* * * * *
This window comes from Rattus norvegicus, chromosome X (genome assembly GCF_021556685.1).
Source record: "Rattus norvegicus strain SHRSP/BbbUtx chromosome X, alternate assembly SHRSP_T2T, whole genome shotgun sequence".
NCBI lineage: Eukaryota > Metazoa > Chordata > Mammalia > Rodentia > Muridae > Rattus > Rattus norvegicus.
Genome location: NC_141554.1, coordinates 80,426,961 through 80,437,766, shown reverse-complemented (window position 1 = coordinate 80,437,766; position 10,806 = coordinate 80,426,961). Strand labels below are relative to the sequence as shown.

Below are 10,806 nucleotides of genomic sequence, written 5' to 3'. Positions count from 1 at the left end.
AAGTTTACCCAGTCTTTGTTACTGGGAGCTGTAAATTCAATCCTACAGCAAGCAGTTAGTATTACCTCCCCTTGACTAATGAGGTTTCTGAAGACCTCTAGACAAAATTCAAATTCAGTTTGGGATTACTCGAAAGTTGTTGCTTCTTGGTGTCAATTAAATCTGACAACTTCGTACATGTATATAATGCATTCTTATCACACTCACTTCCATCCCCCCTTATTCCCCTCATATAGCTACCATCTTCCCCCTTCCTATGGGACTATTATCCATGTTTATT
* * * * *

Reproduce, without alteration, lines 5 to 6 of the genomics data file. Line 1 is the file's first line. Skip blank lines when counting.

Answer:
Below are 10,806 nucleotides of genomic sequence, written 5' to 3'. Positions count from 1 at the left end.
AAGTTTACCCAGTCTTTGTTACTGGGAGCTGTAAATTCAATCCTACAGCAAGCAGTTAGTATTACCTCCCCTTGACTAATGAGGTTTCTGAAGACCTCTAGACAAAATTCAAATTCAGTTTGGGATTACTCGAAAGTTGTTGCTTCTTGGTGTCAATTAAATCTGACAACTTCGTACATGTATATAATGCATTCTTATCACACTCACTTCCATCCCCCCTTATTCCCCTCATATAGCTACCATCTTCCCCCTTCCTATGGGACTATTATCCATGTTTATT